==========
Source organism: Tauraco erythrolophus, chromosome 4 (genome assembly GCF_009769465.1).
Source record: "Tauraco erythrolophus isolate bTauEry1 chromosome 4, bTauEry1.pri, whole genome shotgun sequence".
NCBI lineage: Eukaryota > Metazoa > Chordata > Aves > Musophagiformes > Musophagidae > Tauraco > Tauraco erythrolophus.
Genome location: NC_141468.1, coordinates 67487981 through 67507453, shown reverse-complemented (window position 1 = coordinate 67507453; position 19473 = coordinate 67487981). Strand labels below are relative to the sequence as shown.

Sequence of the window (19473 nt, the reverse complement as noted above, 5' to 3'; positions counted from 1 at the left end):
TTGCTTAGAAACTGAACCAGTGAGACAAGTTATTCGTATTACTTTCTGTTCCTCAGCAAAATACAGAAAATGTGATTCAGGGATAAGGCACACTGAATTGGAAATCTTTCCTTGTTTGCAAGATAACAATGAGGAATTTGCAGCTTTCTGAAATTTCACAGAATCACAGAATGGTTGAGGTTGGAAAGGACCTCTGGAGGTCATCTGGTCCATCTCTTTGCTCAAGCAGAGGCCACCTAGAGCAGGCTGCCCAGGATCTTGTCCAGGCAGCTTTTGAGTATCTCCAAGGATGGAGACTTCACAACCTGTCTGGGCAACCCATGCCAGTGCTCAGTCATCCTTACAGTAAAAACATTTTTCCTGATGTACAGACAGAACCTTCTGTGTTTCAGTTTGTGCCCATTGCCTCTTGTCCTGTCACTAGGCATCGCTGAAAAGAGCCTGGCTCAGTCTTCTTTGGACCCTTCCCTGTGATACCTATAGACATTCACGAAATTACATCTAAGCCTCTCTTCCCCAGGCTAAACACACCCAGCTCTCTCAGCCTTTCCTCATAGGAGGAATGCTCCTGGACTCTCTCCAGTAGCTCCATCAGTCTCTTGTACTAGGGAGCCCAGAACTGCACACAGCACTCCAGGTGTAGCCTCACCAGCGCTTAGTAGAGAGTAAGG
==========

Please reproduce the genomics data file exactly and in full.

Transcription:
Source organism: Tauraco erythrolophus, chromosome 4 (genome assembly GCF_009769465.1).
Source record: "Tauraco erythrolophus isolate bTauEry1 chromosome 4, bTauEry1.pri, whole genome shotgun sequence".
NCBI lineage: Eukaryota > Metazoa > Chordata > Aves > Musophagiformes > Musophagidae > Tauraco > Tauraco erythrolophus.
Genome location: NC_141468.1, coordinates 67487981 through 67507453, shown reverse-complemented (window position 1 = coordinate 67507453; position 19473 = coordinate 67487981). Strand labels below are relative to the sequence as shown.

Sequence of the window (19473 nt, the reverse complement as noted above, 5' to 3'; positions counted from 1 at the left end):
TTGCTTAGAAACTGAACCAGTGAGACAAGTTATTCGTATTACTTTCTGTTCCTCAGCAAAATACAGAAAATGTGATTCAGGGATAAGGCACACTGAATTGGAAATCTTTCCTTGTTTGCAAGATAACAATGAGGAATTTGCAGCTTTCTGAAATTTCACAGAATCACAGAATGGTTGAGGTTGGAAAGGACCTCTGGAGGTCATCTGGTCCATCTCTTTGCTCAAGCAGAGGCCACCTAGAGCAGGCTGCCCAGGATCTTGTCCAGGCAGCTTTTGAGTATCTCCAAGGATGGAGACTTCACAACCTGTCTGGGCAACCCATGCCAGTGCTCAGTCATCCTTACAGTAAAAACATTTTTCCTGATGTACAGACAGAACCTTCTGTGTTTCAGTTTGTGCCCATTGCCTCTTGTCCTGTCACTAGGCATCGCTGAAAAGAGCCTGGCTCAGTCTTCTTTGGACCCTTCCCTGTGATACCTATAGACATTCACGAAATTACATCTAAGCCTCTCTTCCCCAGGCTAAACACACCCAGCTCTCTCAGCCTTTCCTCATAGGAGGAATGCTCCTGGACTCTCTCCAGTAGCTCCATCAGTCTCTTGTACTAGGGAGCCCAGAACTGCACACAGCACTCCAGGTGTAGCCTCACCAGCGCTTAGTAGAGAGTAAGG